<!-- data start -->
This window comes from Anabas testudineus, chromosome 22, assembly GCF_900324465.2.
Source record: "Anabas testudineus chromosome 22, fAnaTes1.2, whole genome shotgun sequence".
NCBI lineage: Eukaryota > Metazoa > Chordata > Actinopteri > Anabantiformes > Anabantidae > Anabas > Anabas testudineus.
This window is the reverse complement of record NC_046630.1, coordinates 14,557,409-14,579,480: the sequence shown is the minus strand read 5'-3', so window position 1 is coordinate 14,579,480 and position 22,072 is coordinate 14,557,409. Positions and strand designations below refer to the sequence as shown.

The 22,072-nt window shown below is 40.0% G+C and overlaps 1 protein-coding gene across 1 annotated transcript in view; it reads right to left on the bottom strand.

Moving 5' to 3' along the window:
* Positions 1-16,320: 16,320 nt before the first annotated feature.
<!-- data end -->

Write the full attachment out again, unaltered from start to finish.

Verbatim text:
This window comes from Anabas testudineus, chromosome 22, assembly GCF_900324465.2.
Source record: "Anabas testudineus chromosome 22, fAnaTes1.2, whole genome shotgun sequence".
NCBI lineage: Eukaryota > Metazoa > Chordata > Actinopteri > Anabantiformes > Anabantidae > Anabas > Anabas testudineus.
This window is the reverse complement of record NC_046630.1, coordinates 14,557,409-14,579,480: the sequence shown is the minus strand read 5'-3', so window position 1 is coordinate 14,579,480 and position 22,072 is coordinate 14,557,409. Positions and strand designations below refer to the sequence as shown.

The 22,072-nt window shown below is 40.0% G+C and overlaps 1 protein-coding gene across 1 annotated transcript in view; it reads right to left on the bottom strand.

Moving 5' to 3' along the window:
* Positions 1-16,320: 16,320 nt before the first annotated feature.